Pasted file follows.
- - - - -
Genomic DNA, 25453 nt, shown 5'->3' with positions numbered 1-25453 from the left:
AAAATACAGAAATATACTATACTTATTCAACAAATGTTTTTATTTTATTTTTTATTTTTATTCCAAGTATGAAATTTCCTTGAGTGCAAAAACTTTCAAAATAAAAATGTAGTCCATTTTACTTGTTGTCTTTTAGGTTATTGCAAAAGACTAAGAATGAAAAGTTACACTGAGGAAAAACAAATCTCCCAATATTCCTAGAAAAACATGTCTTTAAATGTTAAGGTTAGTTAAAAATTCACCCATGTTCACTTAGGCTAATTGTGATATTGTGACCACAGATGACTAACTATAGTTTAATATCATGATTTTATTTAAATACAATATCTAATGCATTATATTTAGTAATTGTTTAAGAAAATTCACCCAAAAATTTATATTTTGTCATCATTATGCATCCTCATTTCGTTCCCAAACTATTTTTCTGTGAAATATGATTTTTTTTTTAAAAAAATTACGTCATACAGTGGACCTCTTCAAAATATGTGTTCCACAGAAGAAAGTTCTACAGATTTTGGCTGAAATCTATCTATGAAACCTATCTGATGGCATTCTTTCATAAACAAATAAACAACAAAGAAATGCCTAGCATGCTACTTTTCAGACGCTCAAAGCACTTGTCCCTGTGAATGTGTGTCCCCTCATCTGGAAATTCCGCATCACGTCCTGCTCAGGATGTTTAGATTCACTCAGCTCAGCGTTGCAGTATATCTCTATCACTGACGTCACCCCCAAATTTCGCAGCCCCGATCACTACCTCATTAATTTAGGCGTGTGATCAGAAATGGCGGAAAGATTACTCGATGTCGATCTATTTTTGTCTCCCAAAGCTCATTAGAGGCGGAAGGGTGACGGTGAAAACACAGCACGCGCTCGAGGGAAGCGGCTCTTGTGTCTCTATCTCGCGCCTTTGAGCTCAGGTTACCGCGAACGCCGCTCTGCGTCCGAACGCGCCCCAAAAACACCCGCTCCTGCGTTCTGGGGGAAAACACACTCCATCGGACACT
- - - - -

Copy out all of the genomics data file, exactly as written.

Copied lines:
Genomic DNA, 25453 nt, shown 5'->3' with positions numbered 1-25453 from the left:
AAAATACAGAAATATACTATACTTATTCAACAAATGTTTTTATTTTATTTTTTATTTTTATTCCAAGTATGAAATTTCCTTGAGTGCAAAAACTTTCAAAATAAAAATGTAGTCCATTTTACTTGTTGTCTTTTAGGTTATTGCAAAAGACTAAGAATGAAAAGTTACACTGAGGAAAAACAAATCTCCCAATATTCCTAGAAAAACATGTCTTTAAATGTTAAGGTTAGTTAAAAATTCACCCATGTTCACTTAGGCTAATTGTGATATTGTGACCACAGATGACTAACTATAGTTTAATATCATGATTTTATTTAAATACAATATCTAATGCATTATATTTAGTAATTGTTTAAGAAAATTCACCCAAAAATTTATATTTTGTCATCATTATGCATCCTCATTTCGTTCCCAAACTATTTTTCTGTGAAATATGATTTTTTTTTTAAAAAAATTACGTCATACAGTGGACCTCTTCAAAATATGTGTTCCACAGAAGAAAGTTCTACAGATTTTGGCTGAAATCTATCTATGAAACCTATCTGATGGCATTCTTTCATAAACAAATAAACAACAAAGAAATGCCTAGCATGCTACTTTTCAGACGCTCAAAGCACTTGTCCCTGTGAATGTGTGTCCCCTCATCTGGAAATTCCGCATCACGTCCTGCTCAGGATGTTTAGATTCACTCAGCTCAGCGTTGCAGTATATCTCTATCACTGACGTCACCCCCAAATTTCGCAGCCCCGATCACTACCTCATTAATTTAGGCGTGTGATCAGAAATGGCGGAAAGATTACTCGATGTCGATCTATTTTTGTCTCCCAAAGCTCATTAGAGGCGGAAGGGTGACGGTGAAAACACAGCACGCGCTCGAGGGAAGCGGCTCTTGTGTCTCTATCTCGCGCCTTTGAGCTCAGGTTACCGCGAACGCCGCTCTGCGTCCGAACGCGCCCCAAAAACACCCGCTCCTGCGTTCTGGGGGAAAACACACTCCATCGGACACT